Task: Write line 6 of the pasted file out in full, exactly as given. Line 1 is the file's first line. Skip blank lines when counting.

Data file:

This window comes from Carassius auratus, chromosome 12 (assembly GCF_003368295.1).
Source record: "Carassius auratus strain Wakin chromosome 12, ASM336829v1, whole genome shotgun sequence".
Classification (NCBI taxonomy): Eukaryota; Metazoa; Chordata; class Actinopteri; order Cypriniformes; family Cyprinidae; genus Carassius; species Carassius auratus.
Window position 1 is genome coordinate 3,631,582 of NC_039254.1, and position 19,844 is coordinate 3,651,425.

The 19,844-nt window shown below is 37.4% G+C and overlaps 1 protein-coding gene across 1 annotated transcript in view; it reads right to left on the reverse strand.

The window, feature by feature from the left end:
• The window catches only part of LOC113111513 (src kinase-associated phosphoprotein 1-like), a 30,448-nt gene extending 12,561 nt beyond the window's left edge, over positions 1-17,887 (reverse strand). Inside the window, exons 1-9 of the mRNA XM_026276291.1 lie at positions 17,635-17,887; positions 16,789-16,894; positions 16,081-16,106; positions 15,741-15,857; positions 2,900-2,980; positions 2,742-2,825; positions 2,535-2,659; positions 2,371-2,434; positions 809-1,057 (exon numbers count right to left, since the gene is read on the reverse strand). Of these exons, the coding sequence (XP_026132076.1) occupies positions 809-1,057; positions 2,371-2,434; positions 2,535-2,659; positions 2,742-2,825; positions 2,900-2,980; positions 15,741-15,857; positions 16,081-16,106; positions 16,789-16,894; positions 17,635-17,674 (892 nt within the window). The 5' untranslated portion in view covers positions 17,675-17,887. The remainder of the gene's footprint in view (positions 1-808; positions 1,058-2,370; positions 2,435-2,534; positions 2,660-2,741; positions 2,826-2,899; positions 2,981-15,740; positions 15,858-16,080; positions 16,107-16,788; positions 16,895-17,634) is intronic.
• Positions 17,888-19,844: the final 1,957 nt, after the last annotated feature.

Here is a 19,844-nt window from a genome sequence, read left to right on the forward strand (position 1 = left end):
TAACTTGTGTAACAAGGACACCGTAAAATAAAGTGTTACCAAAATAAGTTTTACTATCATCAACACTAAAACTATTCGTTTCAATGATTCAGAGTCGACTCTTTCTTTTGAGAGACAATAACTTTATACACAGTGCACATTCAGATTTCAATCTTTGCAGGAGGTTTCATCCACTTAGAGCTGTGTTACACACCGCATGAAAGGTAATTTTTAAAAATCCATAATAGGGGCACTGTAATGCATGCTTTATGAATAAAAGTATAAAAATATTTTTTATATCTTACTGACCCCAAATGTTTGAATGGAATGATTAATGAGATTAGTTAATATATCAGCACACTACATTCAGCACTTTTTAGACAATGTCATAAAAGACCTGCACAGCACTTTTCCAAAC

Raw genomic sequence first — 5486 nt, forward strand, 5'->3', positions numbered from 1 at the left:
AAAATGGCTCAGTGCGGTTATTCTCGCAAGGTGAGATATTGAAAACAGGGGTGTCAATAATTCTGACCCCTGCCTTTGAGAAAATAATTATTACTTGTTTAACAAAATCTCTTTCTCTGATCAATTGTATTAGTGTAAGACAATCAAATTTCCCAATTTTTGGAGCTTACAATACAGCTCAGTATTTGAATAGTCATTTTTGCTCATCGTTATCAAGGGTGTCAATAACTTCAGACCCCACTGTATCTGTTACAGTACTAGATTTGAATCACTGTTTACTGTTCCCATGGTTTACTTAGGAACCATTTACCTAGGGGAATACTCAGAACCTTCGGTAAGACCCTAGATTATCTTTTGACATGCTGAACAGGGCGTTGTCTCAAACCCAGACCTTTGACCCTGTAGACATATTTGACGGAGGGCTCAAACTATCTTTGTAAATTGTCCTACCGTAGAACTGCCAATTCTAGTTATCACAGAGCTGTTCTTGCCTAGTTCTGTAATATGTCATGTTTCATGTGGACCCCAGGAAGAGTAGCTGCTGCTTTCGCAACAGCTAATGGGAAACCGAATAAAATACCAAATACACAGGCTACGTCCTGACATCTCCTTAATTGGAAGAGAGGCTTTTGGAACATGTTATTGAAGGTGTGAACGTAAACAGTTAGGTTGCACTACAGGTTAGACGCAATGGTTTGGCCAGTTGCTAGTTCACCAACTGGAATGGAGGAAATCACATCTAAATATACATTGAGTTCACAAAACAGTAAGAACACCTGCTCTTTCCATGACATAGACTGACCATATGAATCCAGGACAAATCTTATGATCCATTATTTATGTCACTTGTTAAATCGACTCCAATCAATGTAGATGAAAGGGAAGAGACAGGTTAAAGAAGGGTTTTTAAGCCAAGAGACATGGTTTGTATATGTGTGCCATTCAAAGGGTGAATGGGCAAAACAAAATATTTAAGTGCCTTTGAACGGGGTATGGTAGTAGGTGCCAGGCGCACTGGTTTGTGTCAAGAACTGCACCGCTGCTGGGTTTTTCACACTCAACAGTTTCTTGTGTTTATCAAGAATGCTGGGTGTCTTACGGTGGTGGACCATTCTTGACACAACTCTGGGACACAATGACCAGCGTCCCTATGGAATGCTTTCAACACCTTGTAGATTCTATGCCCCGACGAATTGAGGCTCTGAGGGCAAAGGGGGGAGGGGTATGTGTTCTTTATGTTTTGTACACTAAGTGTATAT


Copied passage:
The window, feature by feature from the left end: